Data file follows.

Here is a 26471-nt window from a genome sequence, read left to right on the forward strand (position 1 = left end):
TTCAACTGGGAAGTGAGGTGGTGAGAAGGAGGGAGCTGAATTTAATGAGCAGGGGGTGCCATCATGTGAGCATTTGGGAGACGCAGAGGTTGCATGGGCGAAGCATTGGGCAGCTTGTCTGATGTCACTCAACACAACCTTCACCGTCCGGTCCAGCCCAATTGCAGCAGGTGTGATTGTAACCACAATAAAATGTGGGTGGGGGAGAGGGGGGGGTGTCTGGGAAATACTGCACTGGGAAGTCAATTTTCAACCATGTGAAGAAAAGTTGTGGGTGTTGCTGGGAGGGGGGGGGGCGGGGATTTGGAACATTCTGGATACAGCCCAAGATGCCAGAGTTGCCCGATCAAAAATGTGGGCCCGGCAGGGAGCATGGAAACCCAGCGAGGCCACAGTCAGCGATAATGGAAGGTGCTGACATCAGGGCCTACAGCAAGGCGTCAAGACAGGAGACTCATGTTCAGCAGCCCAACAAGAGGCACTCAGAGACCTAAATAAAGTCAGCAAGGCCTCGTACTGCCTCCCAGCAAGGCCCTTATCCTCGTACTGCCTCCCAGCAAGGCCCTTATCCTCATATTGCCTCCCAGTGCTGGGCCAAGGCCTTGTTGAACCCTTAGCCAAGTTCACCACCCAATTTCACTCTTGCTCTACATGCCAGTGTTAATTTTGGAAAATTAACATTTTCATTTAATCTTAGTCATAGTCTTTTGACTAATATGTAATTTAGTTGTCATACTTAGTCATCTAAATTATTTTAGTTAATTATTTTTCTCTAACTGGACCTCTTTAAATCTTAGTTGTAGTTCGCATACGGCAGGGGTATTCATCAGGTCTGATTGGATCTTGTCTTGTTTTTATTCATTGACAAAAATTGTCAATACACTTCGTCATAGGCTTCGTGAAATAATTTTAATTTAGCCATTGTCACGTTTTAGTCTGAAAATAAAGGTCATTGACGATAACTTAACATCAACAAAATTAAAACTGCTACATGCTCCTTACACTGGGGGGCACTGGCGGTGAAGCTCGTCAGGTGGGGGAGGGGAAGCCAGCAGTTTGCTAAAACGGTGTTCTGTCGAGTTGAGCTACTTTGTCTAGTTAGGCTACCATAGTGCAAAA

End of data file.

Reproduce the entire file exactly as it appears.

Here is a 26471-nt window from a genome sequence, read left to right on the forward strand (position 1 = left end):
TTCAACTGGGAAGTGAGGTGGTGAGAAGGAGGGAGCTGAATTTAATGAGCAGGGGGTGCCATCATGTGAGCATTTGGGAGACGCAGAGGTTGCATGGGCGAAGCATTGGGCAGCTTGTCTGATGTCACTCAACACAACCTTCACCGTCCGGTCCAGCCCAATTGCAGCAGGTGTGATTGTAACCACAATAAAATGTGGGTGGGGGAGAGGGGGGGGTGTCTGGGAAATACTGCACTGGGAAGTCAATTTTCAACCATGTGAAGAAAAGTTGTGGGTGTTGCTGGGAGGGGGGGGGGCGGGGATTTGGAACATTCTGGATACAGCCCAAGATGCCAGAGTTGCCCGATCAAAAATGTGGGCCCGGCAGGGAGCATGGAAACCCAGCGAGGCCACAGTCAGCGATAATGGAAGGTGCTGACATCAGGGCCTACAGCAAGGCGTCAAGACAGGAGACTCATGTTCAGCAGCCCAACAAGAGGCACTCAGAGACCTAAATAAAGTCAGCAAGGCCTCGTACTGCCTCCCAGCAAGGCCCTTATCCTCGTACTGCCTCCCAGCAAGGCCCTTATCCTCATATTGCCTCCCAGTGCTGGGCCAAGGCCTTGTTGAACCCTTAGCCAAGTTCACCACCCAATTTCACTCTTGCTCTACATGCCAGTGTTAATTTTGGAAAATTAACATTTTCATTTAATCTTAGTCATAGTCTTTTGACTAATATGTAATTTAGTTGTCATACTTAGTCATCTAAATTATTTTAGTTAATTATTTTTCTCTAACTGGACCTCTTTAAATCTTAGTTGTAGTTCGCATACGGCAGGGGTATTCATCAGGTCTGATTGGATCTTGTCTTGTTTTTATTCATTGACAAAAATTGTCAATACACTTCGTCATAGGCTTCGTGAAATAATTTTAATTTAGCCATTGTCACGTTTTAGTCTGAAAATAAAGGTCATTGACGATAACTTAACATCAACAAAATTAAAACTGCTACATGCTCCTTACACTGGGGGGCACTGGCGGTGAAGCTCGTCAGGTGGGGGAGGGGAAGCCAGCAGTTTGCTAAAACGGTGTTCTGTCGAGTTGAGCTACTTTGTCTAGTTAGGCTACCATAGTGCAAAA